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Parosel
Helper I
Helper I

YTD vs YTD Baseline year

I've spent the last couple of days searching this forum, stackoverflow - all of google even used ChatGPT to help write some dax and still I can't get my numbers right.

I have a baseline year of 19/20 and I want to be able to have a comparison of 19/20 YTD based on how many months have passed in the current year. I have a dax measure that "works" but the figure it gives doesn't match what it should be if you just manually filter 19/20 to 11 months which is how many months data I have for 22/23.

 

I've created a demo file with my baseline YTD measure and data and two tables - one with the baseline YTD measure and another with the baseline data filtered to February 2020 to show what the total figure should be. If anyone can help figure out why on earth the figures aren't matching I will be exceptionally appreciative. Not only would l like to get the correct number (obviously) but also would like to understand what's wrong with my measure as I can't figure it out.

 

Demo File 

Help my Power BI Community, you're my only hope. 

1 ACCEPTED SOLUTION
Greg_Deckler
Super User
Super User

@Parosel Here is a measure that will return the desired number:

 

Baseline YTD 2 = 
    VAR __Latest = MAX('Actual'[PERIOD])
    VAR __BaselineYear = IF(QUARTER(__Latest) = 1, 2020, 2019)
    VAR __BaseLineDate = DATE(__BaselineYear, MONTH(__Latest), DAY(__Latest))
    VAR __Table = FILTER('Baseline', [PERIOD] <= __BaseLineDate)
    VAR __Result = SUMX(__Table, [Sales])
RETURN
    __Result

 

This is based on Better Year To Date Total found here: Better Year to Date Total - Microsoft Power BI Community

 

The short answer on why your measure is not working is that you are using CALCULATE and even worse that you are using DAX TI functions. DAX TI functions are kind of garbage. My channel has a bunch of videos on this subject.

 

OK, the long answer, while DATESYTD is one of the few TI functions that actually has some semblance of support for a fiscal year it still has the nasty habit of returning all dates within the current period. Thus, when you call DATESYTD with your Baseline table and your baseline table has dates in March, it's going to return those dates in March even though your actuals only go through February. It's just how that function works. It has no concept that your actuals table only goes through February, it only knows about the Baseline table.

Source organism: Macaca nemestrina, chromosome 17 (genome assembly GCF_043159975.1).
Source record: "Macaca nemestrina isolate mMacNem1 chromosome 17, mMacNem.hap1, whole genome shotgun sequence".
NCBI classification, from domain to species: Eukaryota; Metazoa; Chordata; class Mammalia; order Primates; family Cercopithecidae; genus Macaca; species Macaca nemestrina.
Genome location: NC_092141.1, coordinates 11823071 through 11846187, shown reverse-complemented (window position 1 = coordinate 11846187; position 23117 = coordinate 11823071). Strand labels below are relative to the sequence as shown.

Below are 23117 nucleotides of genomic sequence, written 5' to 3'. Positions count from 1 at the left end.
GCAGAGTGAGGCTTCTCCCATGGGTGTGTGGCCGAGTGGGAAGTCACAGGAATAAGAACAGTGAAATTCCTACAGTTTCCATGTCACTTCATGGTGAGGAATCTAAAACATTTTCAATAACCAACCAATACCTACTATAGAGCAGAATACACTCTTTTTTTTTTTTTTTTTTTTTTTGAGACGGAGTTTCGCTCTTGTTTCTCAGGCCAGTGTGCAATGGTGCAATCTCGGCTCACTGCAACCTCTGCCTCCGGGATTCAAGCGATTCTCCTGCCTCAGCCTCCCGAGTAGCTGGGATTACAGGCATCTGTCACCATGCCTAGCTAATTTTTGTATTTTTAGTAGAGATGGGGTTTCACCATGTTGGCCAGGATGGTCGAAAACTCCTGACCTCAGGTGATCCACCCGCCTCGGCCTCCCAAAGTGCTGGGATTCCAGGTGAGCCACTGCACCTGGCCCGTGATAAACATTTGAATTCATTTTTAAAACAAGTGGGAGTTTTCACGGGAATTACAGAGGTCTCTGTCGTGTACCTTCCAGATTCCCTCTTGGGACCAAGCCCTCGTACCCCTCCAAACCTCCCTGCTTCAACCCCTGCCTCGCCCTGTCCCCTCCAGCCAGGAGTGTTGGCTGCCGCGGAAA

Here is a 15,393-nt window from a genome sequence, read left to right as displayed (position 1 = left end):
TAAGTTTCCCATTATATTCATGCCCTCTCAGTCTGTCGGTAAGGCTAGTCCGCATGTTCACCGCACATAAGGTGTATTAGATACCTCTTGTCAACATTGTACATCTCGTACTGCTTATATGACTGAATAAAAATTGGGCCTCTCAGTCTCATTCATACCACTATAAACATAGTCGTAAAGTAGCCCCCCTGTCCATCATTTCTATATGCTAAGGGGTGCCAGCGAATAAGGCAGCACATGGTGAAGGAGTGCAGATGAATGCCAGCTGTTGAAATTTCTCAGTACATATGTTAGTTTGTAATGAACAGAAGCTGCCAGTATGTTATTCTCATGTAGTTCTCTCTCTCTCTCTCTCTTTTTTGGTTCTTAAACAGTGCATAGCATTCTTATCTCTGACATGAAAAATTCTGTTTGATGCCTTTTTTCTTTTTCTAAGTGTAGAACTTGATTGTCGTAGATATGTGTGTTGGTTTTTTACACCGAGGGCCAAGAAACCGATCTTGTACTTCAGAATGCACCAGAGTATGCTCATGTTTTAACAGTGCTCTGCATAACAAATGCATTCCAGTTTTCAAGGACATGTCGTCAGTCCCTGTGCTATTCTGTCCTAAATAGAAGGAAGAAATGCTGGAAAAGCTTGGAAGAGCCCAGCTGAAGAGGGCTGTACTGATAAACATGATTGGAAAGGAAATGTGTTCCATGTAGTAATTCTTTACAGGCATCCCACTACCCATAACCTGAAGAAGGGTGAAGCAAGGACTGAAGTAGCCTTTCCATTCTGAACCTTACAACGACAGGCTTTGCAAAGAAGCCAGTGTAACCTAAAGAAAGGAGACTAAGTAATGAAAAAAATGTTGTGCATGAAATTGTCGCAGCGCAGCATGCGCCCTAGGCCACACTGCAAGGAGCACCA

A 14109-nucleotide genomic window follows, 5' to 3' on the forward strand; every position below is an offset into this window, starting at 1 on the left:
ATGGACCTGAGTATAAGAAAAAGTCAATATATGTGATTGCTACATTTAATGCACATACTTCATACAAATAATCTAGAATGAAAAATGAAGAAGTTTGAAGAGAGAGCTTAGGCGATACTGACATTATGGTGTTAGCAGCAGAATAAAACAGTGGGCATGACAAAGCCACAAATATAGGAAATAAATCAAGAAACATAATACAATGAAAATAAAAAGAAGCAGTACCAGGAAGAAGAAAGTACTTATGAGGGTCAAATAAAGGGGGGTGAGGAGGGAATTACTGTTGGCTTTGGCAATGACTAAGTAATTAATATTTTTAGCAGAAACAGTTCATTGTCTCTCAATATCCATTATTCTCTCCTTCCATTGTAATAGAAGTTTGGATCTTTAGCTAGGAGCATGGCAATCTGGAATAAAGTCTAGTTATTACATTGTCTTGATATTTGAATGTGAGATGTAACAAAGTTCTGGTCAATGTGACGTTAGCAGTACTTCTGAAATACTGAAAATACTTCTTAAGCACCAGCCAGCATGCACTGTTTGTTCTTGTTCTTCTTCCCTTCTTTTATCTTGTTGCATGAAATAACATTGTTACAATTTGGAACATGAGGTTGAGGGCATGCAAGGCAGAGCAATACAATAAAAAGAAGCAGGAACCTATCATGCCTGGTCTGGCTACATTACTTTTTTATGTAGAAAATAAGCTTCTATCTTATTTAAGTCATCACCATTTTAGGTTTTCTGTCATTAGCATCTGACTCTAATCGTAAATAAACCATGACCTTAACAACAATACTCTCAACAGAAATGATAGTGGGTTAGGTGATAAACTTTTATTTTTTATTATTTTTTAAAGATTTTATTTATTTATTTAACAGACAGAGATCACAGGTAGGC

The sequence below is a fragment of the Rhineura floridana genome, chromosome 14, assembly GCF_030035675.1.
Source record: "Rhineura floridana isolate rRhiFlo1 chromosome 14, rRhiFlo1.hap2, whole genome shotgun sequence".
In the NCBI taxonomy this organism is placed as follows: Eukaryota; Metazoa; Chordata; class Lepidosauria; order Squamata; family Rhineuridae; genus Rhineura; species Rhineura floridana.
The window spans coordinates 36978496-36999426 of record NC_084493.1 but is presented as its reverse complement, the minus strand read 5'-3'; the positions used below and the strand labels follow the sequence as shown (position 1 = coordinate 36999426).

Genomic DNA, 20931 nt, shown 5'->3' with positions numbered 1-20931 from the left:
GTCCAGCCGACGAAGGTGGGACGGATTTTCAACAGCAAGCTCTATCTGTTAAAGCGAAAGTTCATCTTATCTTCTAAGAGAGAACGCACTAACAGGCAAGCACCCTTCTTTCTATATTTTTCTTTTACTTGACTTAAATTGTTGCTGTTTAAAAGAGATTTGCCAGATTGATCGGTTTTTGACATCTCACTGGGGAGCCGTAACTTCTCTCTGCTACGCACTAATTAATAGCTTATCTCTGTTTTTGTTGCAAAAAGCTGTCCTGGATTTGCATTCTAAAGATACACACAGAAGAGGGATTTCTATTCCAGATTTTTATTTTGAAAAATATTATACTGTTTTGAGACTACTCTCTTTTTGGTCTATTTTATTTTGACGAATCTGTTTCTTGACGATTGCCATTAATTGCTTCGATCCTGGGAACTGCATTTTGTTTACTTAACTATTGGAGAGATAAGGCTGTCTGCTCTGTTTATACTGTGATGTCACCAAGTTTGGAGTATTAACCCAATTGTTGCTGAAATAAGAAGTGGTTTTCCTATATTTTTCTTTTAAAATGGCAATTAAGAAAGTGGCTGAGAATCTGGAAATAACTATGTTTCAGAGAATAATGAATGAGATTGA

Hopefully this helps.


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2 REPLIES 2
Parosel
Helper I
Helper I

@Greg_Deckler absolutley brilliant. Thank you kindly!

Greg_Deckler
Super User
Super User

@Parosel Here is a measure that will return the desired number:

 

Baseline YTD 2 = 
    VAR __Latest = MAX('Actual'[PERIOD])
    VAR __BaselineYear = IF(QUARTER(__Latest) = 1, 2020, 2019)
    VAR __BaseLineDate = DATE(__BaselineYear, MONTH(__Latest), DAY(__Latest))
    VAR __Table = FILTER('Baseline', [PERIOD] <= __BaseLineDate)
    VAR __Result = SUMX(__Table, [Sales])
RETURN
    __Result

 

This is based on Better Year To Date Total found here: Better Year to Date Total - Microsoft Power BI Community

 

The short answer on why your measure is not working is that you are using CALCULATE and even worse that you are using DAX TI functions. DAX TI functions are kind of garbage. My channel has a bunch of videos on this subject.

 

OK, the long answer, while DATESYTD is one of the few TI functions that actually has some semblance of support for a fiscal year it still has the nasty habit of returning all dates within the current period. Thus, when you call DATESYTD with your Baseline table and your baseline table has dates in March, it's going to return those dates in March even though your actuals only go through February. It's just how that function works. It has no concept that your actuals table only goes through February, it only knows about the Baseline table.

 

Hopefully this helps.


Follow on LinkedIn
@ me in replies or I'll lose your thread!!!
Instead of a Kudo, please vote for this idea
Become an expert!: Enterprise DNA
External Tools: MSHGQM
YouTube Channel!: Microsoft Hates Greg
Latest book!:
The Definitive Guide to Power Query (M)

DAX is easy, CALCULATE makes DAX hard...

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